soo, is our gait and weight going to be an issue regardless? - Page 2Register Today!
- Jan 2 by justjoan52Quote from malenurse354I don't think it has anything to do with nursing...I see most women gaining weight after 40..I also gained weight, but the gait problem I don't think is relayed to nursing...you probably need to do yoga.I don’t think weight or gait could be an issue when practicing nursing! It may still be dependent on how you take care of your health in general, proper body mechanics and etc, though I am actually curious about the occurrence of weight gain and poor gait among nurses! That can be a good subject for research=)!
- Jan 2 by MBrickleI work nights in pedi home care. Even doing this job I blew out my back and took 6 months off in y first year of nursing! Home care isn't set up for the nurse, its set up for the patient which makes it difficult to use proper body mechanics. Add a 100+ pound child who is totally immobile in the mix with a 150+ pound wheelchair and you are asking for trouble!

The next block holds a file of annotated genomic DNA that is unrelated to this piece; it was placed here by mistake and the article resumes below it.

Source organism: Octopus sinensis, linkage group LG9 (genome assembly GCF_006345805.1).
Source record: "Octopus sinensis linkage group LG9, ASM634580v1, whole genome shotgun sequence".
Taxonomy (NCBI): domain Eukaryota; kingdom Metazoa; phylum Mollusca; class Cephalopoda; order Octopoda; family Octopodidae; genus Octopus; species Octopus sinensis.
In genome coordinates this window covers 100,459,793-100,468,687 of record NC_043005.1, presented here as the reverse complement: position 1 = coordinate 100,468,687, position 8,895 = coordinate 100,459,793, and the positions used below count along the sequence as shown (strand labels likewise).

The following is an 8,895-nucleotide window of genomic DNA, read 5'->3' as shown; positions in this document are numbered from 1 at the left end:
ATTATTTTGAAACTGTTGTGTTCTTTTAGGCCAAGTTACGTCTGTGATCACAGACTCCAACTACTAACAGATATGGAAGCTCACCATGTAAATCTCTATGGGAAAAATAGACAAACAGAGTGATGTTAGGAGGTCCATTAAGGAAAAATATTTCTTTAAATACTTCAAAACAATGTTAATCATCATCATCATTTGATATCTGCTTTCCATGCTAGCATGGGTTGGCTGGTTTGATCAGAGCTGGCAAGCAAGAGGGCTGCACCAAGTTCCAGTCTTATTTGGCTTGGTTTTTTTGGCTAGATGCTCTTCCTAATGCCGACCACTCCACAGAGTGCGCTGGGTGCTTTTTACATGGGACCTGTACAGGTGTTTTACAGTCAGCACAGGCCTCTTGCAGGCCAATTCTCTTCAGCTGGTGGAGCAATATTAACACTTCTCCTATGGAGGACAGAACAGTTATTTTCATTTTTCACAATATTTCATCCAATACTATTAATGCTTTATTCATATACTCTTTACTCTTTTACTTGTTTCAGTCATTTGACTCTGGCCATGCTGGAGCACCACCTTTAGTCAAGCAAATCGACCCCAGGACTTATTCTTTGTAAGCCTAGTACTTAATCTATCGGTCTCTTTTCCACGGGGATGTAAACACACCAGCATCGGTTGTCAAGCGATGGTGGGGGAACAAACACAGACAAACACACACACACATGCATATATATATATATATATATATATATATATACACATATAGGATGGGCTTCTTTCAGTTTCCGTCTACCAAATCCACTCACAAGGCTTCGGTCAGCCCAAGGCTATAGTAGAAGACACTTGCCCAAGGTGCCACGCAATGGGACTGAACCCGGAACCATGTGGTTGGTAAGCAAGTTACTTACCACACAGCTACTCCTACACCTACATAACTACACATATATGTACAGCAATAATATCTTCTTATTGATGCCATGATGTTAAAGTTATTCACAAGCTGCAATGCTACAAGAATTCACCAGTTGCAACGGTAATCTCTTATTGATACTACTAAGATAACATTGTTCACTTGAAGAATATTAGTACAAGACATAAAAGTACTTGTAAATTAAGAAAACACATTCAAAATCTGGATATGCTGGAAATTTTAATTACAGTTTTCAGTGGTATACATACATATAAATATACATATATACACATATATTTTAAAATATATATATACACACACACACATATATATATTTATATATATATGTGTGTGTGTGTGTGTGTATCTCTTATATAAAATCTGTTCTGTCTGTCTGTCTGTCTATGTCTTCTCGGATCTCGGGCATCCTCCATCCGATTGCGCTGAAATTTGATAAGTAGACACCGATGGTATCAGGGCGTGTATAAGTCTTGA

I have managed to actually lose about 40lbs working nights. In my opinion it's all about having a schedule. I make she to get at least 8 hours sleep, I go to the gym most days and if I can't make it I go for a long walk, I do stretching exercises while watching tv and I plan out my snacks and meals. If you do it that way it's easy to grab something on the run while you chart, etc.
Due to my back issues I'm waving the white flag early and will likely get my NP to get out of bedside nursing because I refuse to go through another year of agonizing chronic pain and sciatica again, especially because I'm only 29...30 years in a hospital would all but kill me!
- Jan 2 by noyesnoWe're more physically active than most occupations. Have less time to eat than most peeps. So it's puzzling we pork up. Maybe the weight gain comes from "eating our feelings" or binge eating after a long shift?
In terms of the gait issues, these problems are mostly likely due to osteoarthritis and/or back problems. Weight would contribute to this, as would the wear and tear caused by the physical aspects of our jobs. Also, the fact that it would be hard to get time off to get our joints replaced is probably why nurses just stick with the arthritic joints and stumble around.
- Jan 20 by DedHedRNI had a funny shuffle that started up this year, and persisted for several months. It resolved when I bought a very very comfortable pair of shoes and all a sudden all my leg and foot pain went away.